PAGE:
Lake Lucerne early morning

Bellinzona, Locarno and Lugano

Trip: Switzerland May 2022

Hohle Gasse

May 7 Drive to Bellinzona

Saturday, in a budget saving move, we bought sandwiches for a picnic lunch and started a long drive around the eastern side of Lake Lucerne, an area called the “North Shore.”  Though it was cloudy and misty, the drive was dry, and the clouds high enough that we began to see a hint of the famous Swiss mountains, until then totally obscured by fog and rain.  Beautiful resort towns chain along the shores of the lake.  There are flowers everywhere (and I shouldn’t need to tell you we have yet to see a speck of litter!)

Following the weather in Switzerland from Wisconsin before my trip, it appeared that the weather here would be much the same weather we have at this time of year in Wisconsin.  At least the temperatures were comparable.  However, here Spring is well underway.  The trees are fully leafed out (in Wisconsin we had the barest buds) and flowers are abundant (in Wisconsin, only daffodils had bloomed when I left).  It is so lush and verdant; one can only thank the rain for all this beauty.

Our first stop along the way was to see the Hohle Gasse (the sunken road) purported to be where Willhelm Tell slew the evil overseer, Gessler, and allowed the Swiss Federation to be reunited.  The walk was suggestive beyond belief.  Old paving stones between banks of trees and boulders covered with moss!  Like a fairy tale, which the story of William Tell may just be.

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We stopped in a few of the resort towns to walk along the boardwalks and had our picnic on the shore of Lake Lucerne. These were Weggis and Vitznau.  We did not visit the Rigi Kulm – we were not going to climb to the top to spend a night and wake up to see the sunrise…we didn’t even know it was a thing to do, until we read it in the guidebook.  Next trip.  (Because you always have to leave one or two things for a return trip, don’t you agree?)

Once beyond Lake Lucerne we drove on the highway. Finally, the terrain is mountainous, and we see snow-capped peaks rising in sheer cliffs covered in forests on either side of the road.  Cleared areas with dark brown farm buildings, and the occasional cows or goats, appear like dots on the hillsides.

We arrived in Bellinzona in the late afternoon and checked into our hotel.

My decision to stay in Bellinzona was based upon Michelin’s three stars for the town, and because the hotels were somewhat more affordable than Lugano.  We stayed at the Hotel Unione, specifically recommended by Michelin.  It was an excellent choice because it was within steps of one of Bellinzona’s three UNESCO World Heritage sites, the Castelgrande.

(You can walk around the ruins for free, but you can also buy a ticket for 18CHF to visit all three castles and their museums.  Those tickets are good for 6 months, so you don’t have to see them all in the same day.)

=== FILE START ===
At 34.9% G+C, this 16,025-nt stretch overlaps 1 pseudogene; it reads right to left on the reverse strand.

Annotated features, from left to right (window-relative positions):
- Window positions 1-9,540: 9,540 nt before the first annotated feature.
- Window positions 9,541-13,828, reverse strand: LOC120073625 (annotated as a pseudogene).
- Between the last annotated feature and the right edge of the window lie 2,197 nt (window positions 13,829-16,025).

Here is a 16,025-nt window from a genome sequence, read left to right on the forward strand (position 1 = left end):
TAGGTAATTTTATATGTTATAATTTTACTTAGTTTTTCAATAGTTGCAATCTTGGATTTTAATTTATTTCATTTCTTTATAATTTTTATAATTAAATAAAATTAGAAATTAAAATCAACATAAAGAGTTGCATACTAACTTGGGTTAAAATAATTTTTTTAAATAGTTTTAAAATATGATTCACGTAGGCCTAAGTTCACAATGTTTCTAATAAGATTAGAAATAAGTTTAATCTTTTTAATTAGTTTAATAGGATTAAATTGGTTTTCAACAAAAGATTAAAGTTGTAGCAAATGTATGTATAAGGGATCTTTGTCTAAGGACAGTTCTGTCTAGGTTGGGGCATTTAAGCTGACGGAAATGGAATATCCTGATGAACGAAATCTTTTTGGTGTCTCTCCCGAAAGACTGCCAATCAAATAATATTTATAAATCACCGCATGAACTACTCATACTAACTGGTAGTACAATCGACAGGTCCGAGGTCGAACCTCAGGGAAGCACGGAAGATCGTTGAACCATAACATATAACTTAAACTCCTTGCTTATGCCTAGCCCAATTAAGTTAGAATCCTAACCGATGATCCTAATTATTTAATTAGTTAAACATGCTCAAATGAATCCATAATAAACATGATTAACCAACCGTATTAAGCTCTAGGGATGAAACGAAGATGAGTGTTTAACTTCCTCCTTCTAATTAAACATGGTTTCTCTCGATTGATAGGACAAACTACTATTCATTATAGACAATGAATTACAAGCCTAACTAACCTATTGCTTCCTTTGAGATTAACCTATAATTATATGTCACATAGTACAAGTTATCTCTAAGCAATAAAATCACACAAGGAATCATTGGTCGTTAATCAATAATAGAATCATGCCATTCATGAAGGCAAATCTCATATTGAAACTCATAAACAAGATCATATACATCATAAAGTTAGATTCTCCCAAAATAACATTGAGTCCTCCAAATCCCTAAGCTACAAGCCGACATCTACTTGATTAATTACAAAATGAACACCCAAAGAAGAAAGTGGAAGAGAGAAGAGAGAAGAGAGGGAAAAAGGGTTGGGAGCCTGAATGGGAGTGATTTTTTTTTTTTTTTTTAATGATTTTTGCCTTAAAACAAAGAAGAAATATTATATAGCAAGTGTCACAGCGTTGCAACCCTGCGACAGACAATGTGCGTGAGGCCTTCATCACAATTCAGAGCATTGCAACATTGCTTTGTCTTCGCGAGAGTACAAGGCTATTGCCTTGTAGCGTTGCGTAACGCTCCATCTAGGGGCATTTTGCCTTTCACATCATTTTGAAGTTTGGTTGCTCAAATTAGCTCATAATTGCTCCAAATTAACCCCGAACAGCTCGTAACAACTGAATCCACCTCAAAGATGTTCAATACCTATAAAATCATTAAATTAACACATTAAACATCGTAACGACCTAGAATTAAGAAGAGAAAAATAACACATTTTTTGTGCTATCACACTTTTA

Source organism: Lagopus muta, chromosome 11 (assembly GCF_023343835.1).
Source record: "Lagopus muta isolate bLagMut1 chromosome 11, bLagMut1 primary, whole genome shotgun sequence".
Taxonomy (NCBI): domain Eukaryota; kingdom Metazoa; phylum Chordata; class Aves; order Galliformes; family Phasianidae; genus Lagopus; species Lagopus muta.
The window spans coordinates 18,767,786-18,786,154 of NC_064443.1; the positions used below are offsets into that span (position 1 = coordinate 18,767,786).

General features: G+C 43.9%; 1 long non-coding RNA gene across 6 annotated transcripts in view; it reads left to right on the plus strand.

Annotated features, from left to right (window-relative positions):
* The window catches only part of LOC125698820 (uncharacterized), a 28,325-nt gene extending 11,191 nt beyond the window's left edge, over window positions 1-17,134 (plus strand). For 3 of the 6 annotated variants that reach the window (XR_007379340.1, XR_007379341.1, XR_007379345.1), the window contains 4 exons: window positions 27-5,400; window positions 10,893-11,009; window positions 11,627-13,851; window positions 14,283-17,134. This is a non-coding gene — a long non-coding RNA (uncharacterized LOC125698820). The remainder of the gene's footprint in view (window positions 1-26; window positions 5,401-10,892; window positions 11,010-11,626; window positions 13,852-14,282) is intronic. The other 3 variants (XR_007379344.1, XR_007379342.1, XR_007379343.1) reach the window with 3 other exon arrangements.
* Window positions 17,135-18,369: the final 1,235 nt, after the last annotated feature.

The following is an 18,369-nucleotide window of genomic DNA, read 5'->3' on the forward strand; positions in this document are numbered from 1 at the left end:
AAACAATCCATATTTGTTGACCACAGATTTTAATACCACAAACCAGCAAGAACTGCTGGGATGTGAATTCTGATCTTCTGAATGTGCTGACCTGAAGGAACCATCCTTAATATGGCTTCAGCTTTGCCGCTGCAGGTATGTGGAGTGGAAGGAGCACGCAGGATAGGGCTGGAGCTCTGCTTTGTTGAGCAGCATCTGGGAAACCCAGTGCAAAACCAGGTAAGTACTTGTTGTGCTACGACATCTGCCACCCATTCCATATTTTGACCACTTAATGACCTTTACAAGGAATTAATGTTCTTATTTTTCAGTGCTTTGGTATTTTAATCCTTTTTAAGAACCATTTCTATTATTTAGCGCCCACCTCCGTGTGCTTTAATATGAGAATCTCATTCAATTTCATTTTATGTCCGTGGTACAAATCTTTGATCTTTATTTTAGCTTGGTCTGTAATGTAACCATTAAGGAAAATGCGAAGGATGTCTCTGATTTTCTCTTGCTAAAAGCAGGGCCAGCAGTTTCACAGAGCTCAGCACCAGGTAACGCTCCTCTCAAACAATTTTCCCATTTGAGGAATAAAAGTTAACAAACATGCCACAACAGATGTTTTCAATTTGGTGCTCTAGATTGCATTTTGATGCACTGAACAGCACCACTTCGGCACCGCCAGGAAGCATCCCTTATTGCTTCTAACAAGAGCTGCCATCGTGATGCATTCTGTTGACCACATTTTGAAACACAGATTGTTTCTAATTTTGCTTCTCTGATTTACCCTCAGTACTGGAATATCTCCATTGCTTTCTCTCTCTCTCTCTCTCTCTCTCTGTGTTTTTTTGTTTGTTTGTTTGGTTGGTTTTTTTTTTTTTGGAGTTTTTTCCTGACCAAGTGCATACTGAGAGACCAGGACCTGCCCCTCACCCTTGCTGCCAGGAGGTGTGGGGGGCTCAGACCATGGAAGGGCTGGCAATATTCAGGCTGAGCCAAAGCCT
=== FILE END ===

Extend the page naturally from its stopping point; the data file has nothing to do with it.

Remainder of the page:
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The first evening in Bellinzona, we visited the lowest and the oldest of the castles, the Castelgrande, exploring the ruins and the views.

Afterwards we walked around the perimeter streets of the old town, happening upon what to date is the only nightlife we have encountered in Switzerland – a wine festival in a square with accordion music. Relatively restrained by our standards, it was most likely ebullient by Swiss standards!

We enjoyed an aperitif in the plaza near the Jesuit church, and got a restaurant recommendation  from a local family: the 10-year-old daughter translated to English!

Plaza in Bellinzona

We are walking at least 5-6 miles every day, so this evening, like most so far, we were tired after dinner and ready for bed.  The streets were basically deserted.  Just a few people still at tables outside under the umbrellas, smoking a final cigarette while the staff cleaned up.

May 8  Mother’s Day Bellinzona & Locarno

Today is Mother’s Day (Dia della Mamma) here in Ticino, too.  Other than special menus in the restaurants, it is like every other day.  It is raining again, so we decided to use the car to visit the other two Bellinzona castles. 

From Montebello looking back at Castelgrande

It took a little doing, but Google got us to Castello Montebello, the middle one in both height and age.  It is in excellent condition.  As the second of the castles it was nicknamed “il piccolo castello” (the little castle – the one down lower being the grande). The museum here covers the ancient history of the whole area, not just Bellinzona.  There are some interesting artifacts, and it is very well presented but it isn’t particularly deep and all the exhibit narration is in Italian or German. The castle itself however is very interesting and you can walk all over the ramparts.  Because it is higher up the mountain than Castelgrande, the views are even nicer.

Bellinzona was a strategic location in the middle ages, controlling access to the St Goddard pass between Italy and northern Europe.  The three castles form a defensive bastion; they were connected by huge walls.  Travelers had to stop here, and probably pay a tax to continue.